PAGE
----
WHAT IS COFFEE FERMENTATION?
Wine has grapes, beer has hops, coffee has cherries. When growers pick coffee cherries, they have to process them, and in the coffee world, three processes are most often used for this: natural, washed and honey. In each of these methods, the bean is removed from the coffee cherry in a different way.
Natural process (natural process)
Today, this is one of the traditional ways of processing coffee. Originating in Ethiopia, it involves drying whole coffee cherries by placing them in the sun for 3 to 6 weeks. During this time, sugars and mucilage adhere to the coffee beans, developing more complex flavors and making the coffee sweeter. When the coffee is completely dried, the growers use a machine to separate the beans from the pulp and husk.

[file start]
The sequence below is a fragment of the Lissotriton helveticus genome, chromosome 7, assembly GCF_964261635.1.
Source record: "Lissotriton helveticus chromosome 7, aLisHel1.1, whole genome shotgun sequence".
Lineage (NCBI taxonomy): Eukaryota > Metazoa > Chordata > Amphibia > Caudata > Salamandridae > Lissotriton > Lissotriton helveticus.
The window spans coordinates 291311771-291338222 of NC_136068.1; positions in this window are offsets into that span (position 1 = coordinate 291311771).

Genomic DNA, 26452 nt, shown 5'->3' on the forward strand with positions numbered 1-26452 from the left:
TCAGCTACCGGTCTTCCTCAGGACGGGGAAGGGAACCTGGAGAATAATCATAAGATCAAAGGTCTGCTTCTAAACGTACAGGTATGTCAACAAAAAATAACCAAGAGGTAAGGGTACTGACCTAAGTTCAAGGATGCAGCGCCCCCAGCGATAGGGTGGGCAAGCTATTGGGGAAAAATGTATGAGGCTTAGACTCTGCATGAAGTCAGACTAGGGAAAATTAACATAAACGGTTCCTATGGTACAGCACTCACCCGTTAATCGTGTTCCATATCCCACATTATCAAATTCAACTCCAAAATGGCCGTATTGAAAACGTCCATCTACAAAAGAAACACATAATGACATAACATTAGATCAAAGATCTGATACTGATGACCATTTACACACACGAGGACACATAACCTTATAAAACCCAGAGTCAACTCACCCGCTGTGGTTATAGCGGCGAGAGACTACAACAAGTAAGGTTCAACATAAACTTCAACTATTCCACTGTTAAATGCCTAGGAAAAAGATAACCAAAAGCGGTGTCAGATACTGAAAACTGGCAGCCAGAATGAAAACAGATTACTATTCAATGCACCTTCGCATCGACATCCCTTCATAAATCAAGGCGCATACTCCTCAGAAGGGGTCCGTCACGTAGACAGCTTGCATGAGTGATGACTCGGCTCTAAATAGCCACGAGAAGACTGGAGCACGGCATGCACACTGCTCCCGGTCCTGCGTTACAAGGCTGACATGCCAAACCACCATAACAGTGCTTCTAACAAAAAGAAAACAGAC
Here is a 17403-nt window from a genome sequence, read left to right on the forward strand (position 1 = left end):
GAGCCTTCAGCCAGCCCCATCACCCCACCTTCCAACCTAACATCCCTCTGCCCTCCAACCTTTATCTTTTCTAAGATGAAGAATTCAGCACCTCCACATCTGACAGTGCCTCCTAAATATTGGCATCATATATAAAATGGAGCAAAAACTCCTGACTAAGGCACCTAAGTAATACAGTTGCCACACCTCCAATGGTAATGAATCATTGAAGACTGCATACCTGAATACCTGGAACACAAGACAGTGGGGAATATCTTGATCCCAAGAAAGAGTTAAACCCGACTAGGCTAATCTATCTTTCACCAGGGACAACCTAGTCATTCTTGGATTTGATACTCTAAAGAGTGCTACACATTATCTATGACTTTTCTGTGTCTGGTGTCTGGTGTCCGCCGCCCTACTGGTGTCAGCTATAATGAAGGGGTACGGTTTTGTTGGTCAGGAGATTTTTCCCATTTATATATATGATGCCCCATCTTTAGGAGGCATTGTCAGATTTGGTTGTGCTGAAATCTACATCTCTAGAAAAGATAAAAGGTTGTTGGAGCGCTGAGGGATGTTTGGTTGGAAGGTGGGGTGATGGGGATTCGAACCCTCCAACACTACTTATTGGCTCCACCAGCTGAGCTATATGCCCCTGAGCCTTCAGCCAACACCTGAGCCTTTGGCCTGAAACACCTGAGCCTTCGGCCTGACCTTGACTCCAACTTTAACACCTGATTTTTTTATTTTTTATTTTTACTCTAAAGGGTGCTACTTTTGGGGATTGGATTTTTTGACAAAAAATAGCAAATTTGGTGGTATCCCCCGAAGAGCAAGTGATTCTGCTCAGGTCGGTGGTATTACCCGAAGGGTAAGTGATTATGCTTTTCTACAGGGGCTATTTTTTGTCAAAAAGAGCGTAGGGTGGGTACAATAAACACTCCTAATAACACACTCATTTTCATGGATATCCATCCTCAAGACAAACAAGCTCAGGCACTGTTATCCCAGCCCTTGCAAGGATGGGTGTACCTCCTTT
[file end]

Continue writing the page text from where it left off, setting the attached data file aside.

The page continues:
Washing process (washed process)
In this process, machines called depulpers remove the coffee beans from the cherries before they even dry. Then the grains go into tanks filled with water, which washes the remaining mucilage and bits of pulp from the seeds. The coffee beans are then laid out in the sun to dry.
This method is a combination of "natural" and "washed" processes. First, they remove the coffee beans from the cherries, but do not put them in tanks of water, but lay them as they are (with the remaining mucilage) in the sun to dry. The amount of mucilage that remains on the coffee bean ultimately determines the sweetness of the coffee.
If the same coffee variety were processed in all three ways, you would feel three different flavors in the finished cup. And that is precisely why the process method plays a very important role in coffee processing.